We watched a movie the other night that J had recommended--The Valley of Elah, about a father trying to discover what had happened to his son who'd gone AWOL days after returning from a stint in Iraq. It was a movie that kept me awake half the night afterwards, thinking of what happens to our sons when they go to war. And I thought of my son. In the years since J's presence in my life, I've seen many war movies, beginning with Platoon, which I saw a mere weeks before his birth. That was a memorable experience because the baby jumped every time a gun fired on screen. I don't know if you saw that movie, but if you did, you'll realize what was happening to me in that movie theater. Beve and the young male college student we'd taken with us to the movie both ended up touching my stomach because they couldn't believe the way he was flinching from those explosive sounds. I think it was only our hands on my belly that kept me from fleeing. Looking back on it, I can't believe I stayed. What on earth was I thinking to expose my baby to that horror? My baby son and war--
Twenty years later, which would make it last June, that baby son walked into my house and informed me that he had joined the marines. I was sitting exactly where I am right now, and as I write this, I can instantly feel the same tears that clouded my eyes, and the same fall off the cliff in my heart. I could barely speak. J believes in this country and its military as protector of the world. He believes that military service is a prerequisite of public servants, and though he doesn't know what his highest ambition might be, he didn't want to disqualify himself from anything at the age of 20. And he knows that his parents do not share these beliefs. He knows particularly that his mother is pretty close to a pacifist. He knew this that day when he walked into our living room, already having made the decision. Made it without discussing it with the Beve and me. There was much discussion in the next few days, though, I can tell you that. When he took the military test and got such a phenomenal score that the marines swore him in on the spot--telling him that it didn't matter that his dad had made him promise NOT to do that. When the recruiters wouldn't even talk to Beve or me. We just kept talking. And when the departure date was given as a mere two weeks away!!! I was furious, scared and felt impotent. Then J said, his voice a little trembly, "I know you're mad. Will you still write me?" And that changed everything. I became on his side. "NOTHING would keep me from writing you," we said.
But I'm his mother. And I know my son. I know--I KNOW--who he is. What 20 year old enlists, thinking they'll die, or change so much they'll bear no resemblance to their previous self by what they see, do and live through? But I knew him. This was our sensitive son who hurts for the hurting and could never bear to see kids picked on. I couldn't imagine him in war. All the things that are making him a man I am proud of the marines would try to stomp out of him. The world doesn't value what God does. True? But I also didn't want to see J fail. I didn't want him to not make it through basic. I began to pray that somehow God get him out of this in such a way that would surprise and make J feel good about himself.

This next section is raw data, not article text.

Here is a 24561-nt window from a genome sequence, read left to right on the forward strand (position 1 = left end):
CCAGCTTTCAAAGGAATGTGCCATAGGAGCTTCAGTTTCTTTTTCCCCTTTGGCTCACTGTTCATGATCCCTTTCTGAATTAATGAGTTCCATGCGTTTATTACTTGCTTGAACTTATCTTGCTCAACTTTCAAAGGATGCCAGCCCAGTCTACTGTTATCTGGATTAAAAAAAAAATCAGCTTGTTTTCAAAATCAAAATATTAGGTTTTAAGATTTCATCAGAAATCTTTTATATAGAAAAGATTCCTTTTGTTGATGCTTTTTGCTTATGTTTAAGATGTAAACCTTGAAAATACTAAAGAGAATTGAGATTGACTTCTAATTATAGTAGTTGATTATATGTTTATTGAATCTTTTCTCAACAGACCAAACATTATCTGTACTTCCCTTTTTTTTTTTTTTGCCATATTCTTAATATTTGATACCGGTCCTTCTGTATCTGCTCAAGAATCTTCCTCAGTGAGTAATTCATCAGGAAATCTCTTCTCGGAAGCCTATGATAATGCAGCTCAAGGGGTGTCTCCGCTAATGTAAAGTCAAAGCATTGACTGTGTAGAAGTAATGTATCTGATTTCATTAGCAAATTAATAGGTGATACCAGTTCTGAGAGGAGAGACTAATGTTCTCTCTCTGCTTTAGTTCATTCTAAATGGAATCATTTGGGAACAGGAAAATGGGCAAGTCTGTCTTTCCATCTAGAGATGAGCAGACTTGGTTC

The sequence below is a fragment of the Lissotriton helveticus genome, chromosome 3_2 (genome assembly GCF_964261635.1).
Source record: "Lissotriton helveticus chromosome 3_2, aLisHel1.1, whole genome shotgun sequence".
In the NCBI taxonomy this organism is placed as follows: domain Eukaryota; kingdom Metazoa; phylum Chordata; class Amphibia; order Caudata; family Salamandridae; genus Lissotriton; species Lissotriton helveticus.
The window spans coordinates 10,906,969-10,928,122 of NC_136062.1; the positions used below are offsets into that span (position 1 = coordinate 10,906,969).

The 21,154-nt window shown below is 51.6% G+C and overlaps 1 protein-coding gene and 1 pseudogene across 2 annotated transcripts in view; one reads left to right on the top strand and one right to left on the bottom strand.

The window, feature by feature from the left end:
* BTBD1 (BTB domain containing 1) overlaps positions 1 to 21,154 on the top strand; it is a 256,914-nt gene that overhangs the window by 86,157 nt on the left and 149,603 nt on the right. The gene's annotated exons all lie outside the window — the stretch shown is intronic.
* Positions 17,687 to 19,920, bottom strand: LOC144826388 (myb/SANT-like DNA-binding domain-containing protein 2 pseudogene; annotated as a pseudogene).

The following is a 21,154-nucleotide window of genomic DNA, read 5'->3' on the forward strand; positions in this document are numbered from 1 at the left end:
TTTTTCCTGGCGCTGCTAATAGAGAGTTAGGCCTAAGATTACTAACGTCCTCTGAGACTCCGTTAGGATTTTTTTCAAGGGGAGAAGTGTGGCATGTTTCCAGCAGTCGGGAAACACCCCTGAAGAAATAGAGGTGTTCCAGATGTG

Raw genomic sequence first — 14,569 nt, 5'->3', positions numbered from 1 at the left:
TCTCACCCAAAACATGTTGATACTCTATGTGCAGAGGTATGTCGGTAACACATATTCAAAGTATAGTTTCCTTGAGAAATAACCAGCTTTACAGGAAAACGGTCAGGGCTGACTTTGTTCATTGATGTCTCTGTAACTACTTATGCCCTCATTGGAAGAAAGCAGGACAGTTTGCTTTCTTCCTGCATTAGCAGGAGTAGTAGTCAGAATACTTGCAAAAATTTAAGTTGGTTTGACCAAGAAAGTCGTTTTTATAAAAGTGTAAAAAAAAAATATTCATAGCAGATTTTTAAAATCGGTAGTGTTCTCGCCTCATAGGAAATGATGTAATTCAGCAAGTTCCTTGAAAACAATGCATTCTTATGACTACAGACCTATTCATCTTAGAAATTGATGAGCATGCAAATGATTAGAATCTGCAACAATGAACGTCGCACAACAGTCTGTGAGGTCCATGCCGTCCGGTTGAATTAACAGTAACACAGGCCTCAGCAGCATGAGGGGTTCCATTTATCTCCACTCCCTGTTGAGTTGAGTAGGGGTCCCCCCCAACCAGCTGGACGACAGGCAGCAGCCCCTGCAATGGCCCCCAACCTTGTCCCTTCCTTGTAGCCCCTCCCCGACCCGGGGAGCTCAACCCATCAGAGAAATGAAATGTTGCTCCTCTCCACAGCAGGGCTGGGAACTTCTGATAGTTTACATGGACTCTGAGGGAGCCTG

A couple of days later, I was sitting outside one morning, drinking my tea, when J came out (very early for him!). He said, "I have to call the recruiter. I have to change an answer on my application." He hadn't slept all night, thinking about it. See, years ago, J had a very serious shoulder injury. It left him unable to play sports all through school. He saw specialist after specialist. But on his application, when asked if there were any medical problems that might preclude him from joining the marines, he first said yes, but the recruiters suggested he change the answer to no. But our truth-teller, who had always been a teller of truth (he used to climb into the car after school and tell me every thing he'd done wrong all day, even when no one else knew about it), couldn't live with lying. So he called the recruiter who tried to talk him out of changing that answer. The recruiter was MAD that J would decide to tell the truth. Then, not one but two people up the ladder of command called J also to talk to him about keeping his 'no' answer to that question. But J stuck to his guns. "This shoulder will probably disqualify you from all military service," he was told repeatedly. "Do you want to risk that?"
"I can't live with myself if I don't tell the truth," J said.
We told him he became a man over this. Yes, he was ultimately disqualified from all military service, as predicted. And yes, I belted out not one but a whole Broadway musical of thanks for it. He was changed by this experience. He never held a gun, never looked any death in the face except the death of a dream--and that's been plenty hard. He's taken a long year to try to figure out how to get to where he wants to go without it. But in the end, God was faithful. Did you notice that? He didn't have to go, and it was through his very own strength that he didn't. So I have every confidence that 'faithful is He who has brought J here, and He will also lead him on...'
Sometimes, our very present help in times of trouble is simply remembering that God has been faithful in mighty ways in the past.